Side by side, the two visions of the church barely talk about the same thing. As symbolism goes, the first widens but the latter contracts. The universe (evidenced by the reference to creation) is 100% heterosexual, either married or planning to marry. In this sense, the imagery fails to reflect the modern world, where the non-married are often as numerous or more numerous than the married. (In my own country, the most popular household type is the one-person household.) Christ’s love is now married love, not loving service in the broadest sense of the word. And the body of Christ has been boiled down to one form of relationship, spouse and biological mother and father, not the great cosmic chain of hands joined across the world … or the fence.
Now and then, Francis reaches for his imagery too, usually when talking about marriage and family. But recently, in characterizing the clerical sexual abuse crisis before a gathering of Roman clergy, he noted that no one should be “discouraged” because “the Lord is purifying His Bride. … He is blowing his Spirit to restore beauty to his Bride, surprised in flagrant adultery.”
Here we sense an embarrassing gap between the reality of helpless children set upon by sinful clerics and an infidelity trope that feels ripped from the Worst of the Old Testament B Movies. Bad enough that it’s the stale adulterous woman motif—the most serious problem with this language is that it sheds no light whatsoever on the “thing” being discussed. How is clerical sex abuse like an adulterous bride? (Horrifying, to be sure, that it begins to sound like a joke.) Where is the transgression? Where is the victim? Where are the enablers? For that matter, where’s the cover-up? This bride was not just caught; she was caught in the act.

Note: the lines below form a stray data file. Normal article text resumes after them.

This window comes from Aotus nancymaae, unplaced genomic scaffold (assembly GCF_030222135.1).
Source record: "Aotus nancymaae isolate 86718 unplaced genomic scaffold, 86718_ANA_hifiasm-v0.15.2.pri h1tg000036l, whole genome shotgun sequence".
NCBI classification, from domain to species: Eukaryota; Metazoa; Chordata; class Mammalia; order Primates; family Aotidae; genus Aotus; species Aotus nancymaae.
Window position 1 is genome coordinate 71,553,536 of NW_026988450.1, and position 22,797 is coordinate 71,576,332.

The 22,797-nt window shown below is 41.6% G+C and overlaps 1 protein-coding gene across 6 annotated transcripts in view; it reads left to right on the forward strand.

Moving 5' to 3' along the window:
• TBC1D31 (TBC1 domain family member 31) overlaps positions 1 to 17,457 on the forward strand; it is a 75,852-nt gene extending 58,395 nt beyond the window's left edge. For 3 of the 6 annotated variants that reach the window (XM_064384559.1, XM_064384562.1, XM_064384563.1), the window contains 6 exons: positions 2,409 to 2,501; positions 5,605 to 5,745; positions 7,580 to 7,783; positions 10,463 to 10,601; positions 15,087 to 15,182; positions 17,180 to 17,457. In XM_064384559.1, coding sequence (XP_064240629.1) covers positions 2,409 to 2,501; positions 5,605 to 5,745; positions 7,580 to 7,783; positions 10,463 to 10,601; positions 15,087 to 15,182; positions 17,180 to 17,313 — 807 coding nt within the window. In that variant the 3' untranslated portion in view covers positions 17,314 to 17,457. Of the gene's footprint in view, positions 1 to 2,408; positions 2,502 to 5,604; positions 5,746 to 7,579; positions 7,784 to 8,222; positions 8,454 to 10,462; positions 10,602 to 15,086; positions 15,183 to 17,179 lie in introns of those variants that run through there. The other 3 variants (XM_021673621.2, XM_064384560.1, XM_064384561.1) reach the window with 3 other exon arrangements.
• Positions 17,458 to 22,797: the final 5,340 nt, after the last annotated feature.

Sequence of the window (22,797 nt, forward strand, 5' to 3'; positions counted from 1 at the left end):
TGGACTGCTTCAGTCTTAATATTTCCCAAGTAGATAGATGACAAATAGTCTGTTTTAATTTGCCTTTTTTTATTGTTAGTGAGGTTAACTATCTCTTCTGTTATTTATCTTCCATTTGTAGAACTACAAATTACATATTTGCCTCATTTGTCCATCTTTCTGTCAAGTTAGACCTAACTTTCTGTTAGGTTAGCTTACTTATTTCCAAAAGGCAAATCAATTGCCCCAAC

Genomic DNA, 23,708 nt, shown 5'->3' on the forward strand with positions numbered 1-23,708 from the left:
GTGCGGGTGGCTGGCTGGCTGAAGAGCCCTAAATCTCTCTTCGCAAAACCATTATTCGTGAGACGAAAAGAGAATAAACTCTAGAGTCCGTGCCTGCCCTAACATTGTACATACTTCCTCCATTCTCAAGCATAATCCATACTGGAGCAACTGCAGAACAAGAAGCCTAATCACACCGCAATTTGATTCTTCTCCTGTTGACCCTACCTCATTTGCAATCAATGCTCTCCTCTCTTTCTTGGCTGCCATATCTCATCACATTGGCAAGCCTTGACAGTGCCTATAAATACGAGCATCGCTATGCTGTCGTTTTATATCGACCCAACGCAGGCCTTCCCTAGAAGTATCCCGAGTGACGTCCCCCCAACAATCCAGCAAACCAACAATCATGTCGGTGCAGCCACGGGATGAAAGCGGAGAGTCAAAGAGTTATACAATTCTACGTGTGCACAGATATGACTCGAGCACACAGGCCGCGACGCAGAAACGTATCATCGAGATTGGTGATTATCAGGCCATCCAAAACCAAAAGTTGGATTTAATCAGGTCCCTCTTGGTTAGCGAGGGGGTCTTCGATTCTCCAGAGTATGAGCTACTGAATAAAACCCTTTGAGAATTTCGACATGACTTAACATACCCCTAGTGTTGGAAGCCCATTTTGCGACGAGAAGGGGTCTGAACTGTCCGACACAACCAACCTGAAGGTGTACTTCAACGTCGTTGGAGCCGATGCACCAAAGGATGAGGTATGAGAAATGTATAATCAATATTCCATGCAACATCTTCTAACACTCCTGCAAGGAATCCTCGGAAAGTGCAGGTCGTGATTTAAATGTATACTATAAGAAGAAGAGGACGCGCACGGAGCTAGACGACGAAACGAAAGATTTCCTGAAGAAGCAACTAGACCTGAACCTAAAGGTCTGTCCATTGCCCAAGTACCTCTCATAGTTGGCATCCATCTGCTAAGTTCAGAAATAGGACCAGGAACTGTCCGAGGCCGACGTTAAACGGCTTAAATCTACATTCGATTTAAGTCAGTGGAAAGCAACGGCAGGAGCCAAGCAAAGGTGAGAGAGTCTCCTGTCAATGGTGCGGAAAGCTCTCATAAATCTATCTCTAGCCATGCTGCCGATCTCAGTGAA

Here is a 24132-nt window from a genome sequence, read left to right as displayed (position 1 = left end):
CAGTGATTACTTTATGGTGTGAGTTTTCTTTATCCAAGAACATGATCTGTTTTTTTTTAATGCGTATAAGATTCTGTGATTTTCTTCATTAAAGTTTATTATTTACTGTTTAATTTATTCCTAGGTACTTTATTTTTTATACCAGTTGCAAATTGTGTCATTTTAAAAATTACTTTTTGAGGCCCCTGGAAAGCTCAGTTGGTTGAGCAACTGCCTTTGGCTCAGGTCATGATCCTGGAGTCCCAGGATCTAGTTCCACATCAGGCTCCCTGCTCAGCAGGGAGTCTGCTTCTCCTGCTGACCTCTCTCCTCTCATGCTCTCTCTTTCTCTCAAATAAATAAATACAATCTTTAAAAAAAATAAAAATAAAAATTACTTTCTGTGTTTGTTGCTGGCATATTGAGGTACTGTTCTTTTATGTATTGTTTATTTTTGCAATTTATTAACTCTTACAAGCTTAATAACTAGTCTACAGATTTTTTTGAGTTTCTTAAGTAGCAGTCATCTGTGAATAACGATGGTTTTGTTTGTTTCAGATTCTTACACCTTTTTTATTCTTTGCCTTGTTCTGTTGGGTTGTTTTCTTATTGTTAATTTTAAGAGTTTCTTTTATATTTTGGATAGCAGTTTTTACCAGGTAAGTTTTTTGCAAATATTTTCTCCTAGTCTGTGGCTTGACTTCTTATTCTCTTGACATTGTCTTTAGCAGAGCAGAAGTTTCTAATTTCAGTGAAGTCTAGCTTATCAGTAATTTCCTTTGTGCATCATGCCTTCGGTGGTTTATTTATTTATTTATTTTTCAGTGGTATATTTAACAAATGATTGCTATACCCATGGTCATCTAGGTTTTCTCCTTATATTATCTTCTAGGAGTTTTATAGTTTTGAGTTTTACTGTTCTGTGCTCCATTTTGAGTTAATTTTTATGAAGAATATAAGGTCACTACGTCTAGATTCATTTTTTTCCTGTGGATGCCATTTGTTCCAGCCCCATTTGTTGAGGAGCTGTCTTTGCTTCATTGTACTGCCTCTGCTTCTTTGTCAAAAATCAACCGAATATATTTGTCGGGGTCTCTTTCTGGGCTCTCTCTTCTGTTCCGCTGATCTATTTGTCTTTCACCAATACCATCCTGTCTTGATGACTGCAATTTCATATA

And while we’re on the subject, why is the body of Christ just like a heterosexually married couple? Humanity did not emerge from one human couple; it arose from the common ancestors of apes and humans who lived millions of years ago. Male-and-female did not exist at the beginning of time but evolved as the two hardiest reproductive strategies. The flesh and bone attached to each one is still something of a mystery. We are neither two species nor exactly the same. We are not “ordered” toward each other, to use the hierarchy’s word, in the dependable way gravity is ordered toward objects or energy. Sometimes we surpass the categories entirely.
The “nuptial” is but one way, an imperfect way, to describe the relationship of Christ to his church. It is a metaphor created in an ancient world where marriage was key to survival. But the reason it became the ascendant metaphor is because one pope decided it was the best one. Why is the body of Christ just like a heterosexually married couple? Because John Paul II said so. It must be pointed out that this metaphor also codified the roles of men and women in a false way and locked women out of the priesthood.
Hands and feet…
At the present moment, we could use more hands and feet and less phantasmagorical marriage talk. The purpose of a church is not to channel people into relationships it intends to elevate. The purpose of a church is to proclaim the Gospel.
Christ has no body on earth now but ours, no hands but ours, no feet but ours.